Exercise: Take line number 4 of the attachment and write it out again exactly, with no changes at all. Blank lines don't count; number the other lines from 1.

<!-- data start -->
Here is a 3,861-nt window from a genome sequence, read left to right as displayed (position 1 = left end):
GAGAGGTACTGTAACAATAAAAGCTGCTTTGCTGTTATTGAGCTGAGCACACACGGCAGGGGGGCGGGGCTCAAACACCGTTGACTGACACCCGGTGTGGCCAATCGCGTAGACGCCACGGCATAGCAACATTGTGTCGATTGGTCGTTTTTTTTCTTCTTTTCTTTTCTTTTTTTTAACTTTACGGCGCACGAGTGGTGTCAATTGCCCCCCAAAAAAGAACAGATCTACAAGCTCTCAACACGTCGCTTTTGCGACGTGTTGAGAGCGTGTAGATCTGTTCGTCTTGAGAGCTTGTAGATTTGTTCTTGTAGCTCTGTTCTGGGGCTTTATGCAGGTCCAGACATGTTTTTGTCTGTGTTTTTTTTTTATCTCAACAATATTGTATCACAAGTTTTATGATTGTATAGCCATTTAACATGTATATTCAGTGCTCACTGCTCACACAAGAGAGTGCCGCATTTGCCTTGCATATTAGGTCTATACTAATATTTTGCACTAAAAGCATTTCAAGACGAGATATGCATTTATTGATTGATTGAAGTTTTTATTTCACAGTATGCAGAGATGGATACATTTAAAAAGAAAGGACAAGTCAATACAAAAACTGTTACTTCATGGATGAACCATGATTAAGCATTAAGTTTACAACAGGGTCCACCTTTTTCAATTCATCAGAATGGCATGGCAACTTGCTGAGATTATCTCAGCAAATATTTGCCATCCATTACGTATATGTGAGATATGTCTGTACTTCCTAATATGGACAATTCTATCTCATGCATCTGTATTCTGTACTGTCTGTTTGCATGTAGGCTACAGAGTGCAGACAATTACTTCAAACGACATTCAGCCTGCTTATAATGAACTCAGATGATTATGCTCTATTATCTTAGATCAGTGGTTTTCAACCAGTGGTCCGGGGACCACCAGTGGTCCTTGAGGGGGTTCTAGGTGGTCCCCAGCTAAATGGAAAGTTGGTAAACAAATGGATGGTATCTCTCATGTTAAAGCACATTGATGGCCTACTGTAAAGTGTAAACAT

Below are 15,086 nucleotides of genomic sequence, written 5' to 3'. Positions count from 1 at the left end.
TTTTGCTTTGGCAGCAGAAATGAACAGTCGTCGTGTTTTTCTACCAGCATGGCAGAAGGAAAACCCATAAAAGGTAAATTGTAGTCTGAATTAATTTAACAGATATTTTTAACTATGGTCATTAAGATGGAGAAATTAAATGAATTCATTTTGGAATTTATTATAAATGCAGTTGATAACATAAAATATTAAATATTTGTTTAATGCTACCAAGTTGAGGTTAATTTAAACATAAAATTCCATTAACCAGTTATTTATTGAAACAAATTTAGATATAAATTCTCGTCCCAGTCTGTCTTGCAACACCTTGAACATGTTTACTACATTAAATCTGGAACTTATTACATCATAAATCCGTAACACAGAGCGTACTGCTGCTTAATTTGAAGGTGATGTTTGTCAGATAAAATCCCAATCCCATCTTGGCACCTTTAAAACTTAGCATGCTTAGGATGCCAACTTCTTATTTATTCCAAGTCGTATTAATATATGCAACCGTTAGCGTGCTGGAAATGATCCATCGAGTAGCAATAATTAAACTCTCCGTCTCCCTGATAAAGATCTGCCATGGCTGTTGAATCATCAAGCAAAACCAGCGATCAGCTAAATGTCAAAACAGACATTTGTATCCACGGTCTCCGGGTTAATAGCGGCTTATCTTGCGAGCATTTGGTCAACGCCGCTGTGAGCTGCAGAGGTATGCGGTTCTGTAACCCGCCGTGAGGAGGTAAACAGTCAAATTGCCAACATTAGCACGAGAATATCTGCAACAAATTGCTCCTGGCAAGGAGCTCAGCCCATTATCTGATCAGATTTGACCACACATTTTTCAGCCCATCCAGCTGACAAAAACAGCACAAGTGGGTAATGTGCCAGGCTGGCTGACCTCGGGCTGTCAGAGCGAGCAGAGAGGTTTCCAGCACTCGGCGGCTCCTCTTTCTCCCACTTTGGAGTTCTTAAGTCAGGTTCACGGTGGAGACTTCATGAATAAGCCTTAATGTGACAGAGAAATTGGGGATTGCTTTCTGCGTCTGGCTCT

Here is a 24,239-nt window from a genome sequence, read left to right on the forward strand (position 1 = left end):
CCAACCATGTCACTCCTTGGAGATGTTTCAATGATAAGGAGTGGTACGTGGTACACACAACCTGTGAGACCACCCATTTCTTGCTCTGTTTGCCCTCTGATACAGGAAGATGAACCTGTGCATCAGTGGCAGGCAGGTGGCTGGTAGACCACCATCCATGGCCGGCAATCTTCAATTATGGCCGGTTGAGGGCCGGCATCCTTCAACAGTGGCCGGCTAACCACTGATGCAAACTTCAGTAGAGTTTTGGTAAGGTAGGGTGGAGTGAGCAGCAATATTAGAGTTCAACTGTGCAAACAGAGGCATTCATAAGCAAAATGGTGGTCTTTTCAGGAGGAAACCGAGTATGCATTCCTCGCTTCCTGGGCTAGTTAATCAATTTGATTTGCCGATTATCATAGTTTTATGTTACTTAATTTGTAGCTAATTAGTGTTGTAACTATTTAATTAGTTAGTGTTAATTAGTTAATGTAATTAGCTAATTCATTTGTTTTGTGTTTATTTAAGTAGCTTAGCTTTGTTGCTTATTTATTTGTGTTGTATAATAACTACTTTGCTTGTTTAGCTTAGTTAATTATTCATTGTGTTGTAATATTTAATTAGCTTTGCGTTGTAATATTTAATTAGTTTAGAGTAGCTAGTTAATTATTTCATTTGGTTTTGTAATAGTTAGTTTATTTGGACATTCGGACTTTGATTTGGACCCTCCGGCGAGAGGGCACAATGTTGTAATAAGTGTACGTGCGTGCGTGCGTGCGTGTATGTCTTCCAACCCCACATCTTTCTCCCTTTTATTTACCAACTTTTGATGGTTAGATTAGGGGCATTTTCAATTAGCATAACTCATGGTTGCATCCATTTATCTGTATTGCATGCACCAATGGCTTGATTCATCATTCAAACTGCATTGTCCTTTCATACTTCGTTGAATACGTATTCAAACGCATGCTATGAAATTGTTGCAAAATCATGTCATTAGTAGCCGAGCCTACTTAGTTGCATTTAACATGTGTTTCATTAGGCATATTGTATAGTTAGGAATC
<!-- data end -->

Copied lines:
TTTTGCTTTGGCAGCAGAAATGAACAGTCGTCGTGTTTTTCTACCAGCATGGCAGAAGGAAAACCCATAAAAGGTAAATTGTAGTCTGAATTAATTTAACAGATATTTTTAACTATGGTCATTAAGATGGAGAAATTAAATGAATTCATTTTGGAATTTATTATAAATGCAGTTGATAACATAAAATATTAAATATTTGTTTAATGCTACCAAGTTGAGGTTAATTTAAACATAAAATTCCATTAACCAGTTATTTATTGAAACAAATTTAGATATAAATTCTCGTCCCAGTCTGTCTTGCAACACCTTGAACATGTTTACTACATTAAATCTGGAACTTATTACATCATAAATCCGTAACACAGAGCGTACTGCTGCTTAATTTGAAGGTGATGTTTGTCAGATAAAATCCCAATCCCATCTTGGCACCTTTAAAACTTAGCATGCTTAGGATGCCAACTTCTTATTTATTCCAAGTCGTATTAATATATGCAACCGTTAGCGTGCTGGAAATGATCCATCGAGTAGCAATAATTAAACTCTCCGTCTCCCTGATAAAGATCTGCCATGGCTGTTGAATCATCAAGCAAAACCAGCGATCAGCTAAATGTCAAAACAGACATTTGTATCCACGGTCTCCGGGTTAATAGCGGCTTATCTTGCGAGCATTTGGTCAACGCCGCTGTGAGCTGCAGAGGTATGCGGTTCTGTAACCCGCCGTGAGGAGGTAAACAGTCAAATTGCCAACATTAGCACGAGAATATCTGCAACAAATTGCTCCTGGCAAGGAGCTCAGCCCATTATCTGATCAGATTTGACCACACATTTTTCAGCCCATCCAGCTGACAAAAACAGCACAAGTGGGTAATGTGCCAGGCTGGCTGACCTCGGGCTGTCAGAGCGAGCAGAGAGGTTTCCAGCACTCGGCGGCTCCTCTTTCTCCCACTTTGGAGTTCTTAAGTCAGGTTCACGGTGGAGACTTCATGAATAAGCCTTAATGTGACAGAGAAATTGGGGATTGCTTTCTGCGTCTGGCTCT